What was your response to last year’s use of the code word Geronimo for the killing of Osama bin Laden?
I was pretty surprised. We wrote a letter to President Obama, asking him for an apology. We also proposed at [the National Congress of American Indians’s conference] this past November a resolution that asked the federal government not to use Native icons, names or representations for their military actions until they have a consultation process with the tribes.
What are the biggest issues affecting Indian country?
Health care is probably the biggest one, and [finding] a way to provide for the people with economic development and cultural preservation. Every tribe I speak to talks about language preservation. It’s something that we’ve wanted to do for a while. [The Fort Sill Apaches] haven’t had a native speaker for some time. At the last Apache summit in February, language preservation was probably the number one topic. I know that our language people have been working on it.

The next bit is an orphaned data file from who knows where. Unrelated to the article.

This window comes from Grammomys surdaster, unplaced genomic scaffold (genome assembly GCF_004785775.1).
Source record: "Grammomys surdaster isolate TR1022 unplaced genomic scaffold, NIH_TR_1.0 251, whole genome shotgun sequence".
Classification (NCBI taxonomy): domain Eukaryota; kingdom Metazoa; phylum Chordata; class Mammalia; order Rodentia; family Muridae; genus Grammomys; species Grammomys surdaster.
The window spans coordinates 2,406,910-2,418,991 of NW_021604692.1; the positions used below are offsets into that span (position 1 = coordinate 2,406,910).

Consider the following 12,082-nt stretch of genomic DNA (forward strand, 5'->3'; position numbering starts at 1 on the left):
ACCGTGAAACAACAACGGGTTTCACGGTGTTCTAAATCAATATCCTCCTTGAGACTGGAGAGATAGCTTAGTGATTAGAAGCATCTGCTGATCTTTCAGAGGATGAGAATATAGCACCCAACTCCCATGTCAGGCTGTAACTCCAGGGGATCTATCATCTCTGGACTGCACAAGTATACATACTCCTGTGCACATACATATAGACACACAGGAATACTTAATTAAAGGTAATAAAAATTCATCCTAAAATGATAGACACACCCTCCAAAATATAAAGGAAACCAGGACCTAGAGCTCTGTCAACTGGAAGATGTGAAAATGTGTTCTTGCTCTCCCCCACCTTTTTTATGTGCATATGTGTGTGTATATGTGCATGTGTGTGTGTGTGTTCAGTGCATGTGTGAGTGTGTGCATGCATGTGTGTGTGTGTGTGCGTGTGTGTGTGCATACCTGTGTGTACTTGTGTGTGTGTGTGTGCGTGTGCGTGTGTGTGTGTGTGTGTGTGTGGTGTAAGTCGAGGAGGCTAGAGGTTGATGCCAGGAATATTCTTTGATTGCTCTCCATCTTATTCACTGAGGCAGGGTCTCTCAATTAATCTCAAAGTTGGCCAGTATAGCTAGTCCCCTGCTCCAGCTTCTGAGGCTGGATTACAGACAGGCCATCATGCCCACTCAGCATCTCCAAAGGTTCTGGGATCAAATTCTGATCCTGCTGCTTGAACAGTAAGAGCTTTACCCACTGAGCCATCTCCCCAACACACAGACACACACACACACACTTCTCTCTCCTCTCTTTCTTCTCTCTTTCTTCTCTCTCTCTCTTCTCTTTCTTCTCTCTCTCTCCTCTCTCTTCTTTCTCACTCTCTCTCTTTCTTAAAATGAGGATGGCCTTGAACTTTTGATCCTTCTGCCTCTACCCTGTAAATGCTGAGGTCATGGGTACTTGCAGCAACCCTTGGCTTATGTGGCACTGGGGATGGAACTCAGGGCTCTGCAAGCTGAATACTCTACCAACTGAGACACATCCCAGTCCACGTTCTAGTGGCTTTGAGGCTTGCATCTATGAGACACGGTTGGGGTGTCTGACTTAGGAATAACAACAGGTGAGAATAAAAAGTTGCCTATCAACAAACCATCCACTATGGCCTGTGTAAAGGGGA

In addition to being chairman, what is your involvement in Apache culture?
I’m not involved enough. When I first got here, I learned some rudimentary language and learned church songs. I tried beading, but I’m just too klutzy.
How do you spend your off time?
I spend time with my wife and our dog, and we exercise. That’s pretty much it. I do spend a fair amount of my time with tribal work. It’s not like a job really—where you can go home at the end of the day. It’s more of a calling. I can’t leave it [at the office].
Do you see tribal leaders working together for the betterment of Indian country?
It depends on the individuals. In some areas, there’s a great degree of interest in working together. I would hope that they would definitely put their individual differences aside. Human nature being what it is, some people will. Some people won’t.
What can the world can learn from Apache people?
[The importance] of maintaining effort over the long haul, persistence and maintaining a long-term perspective.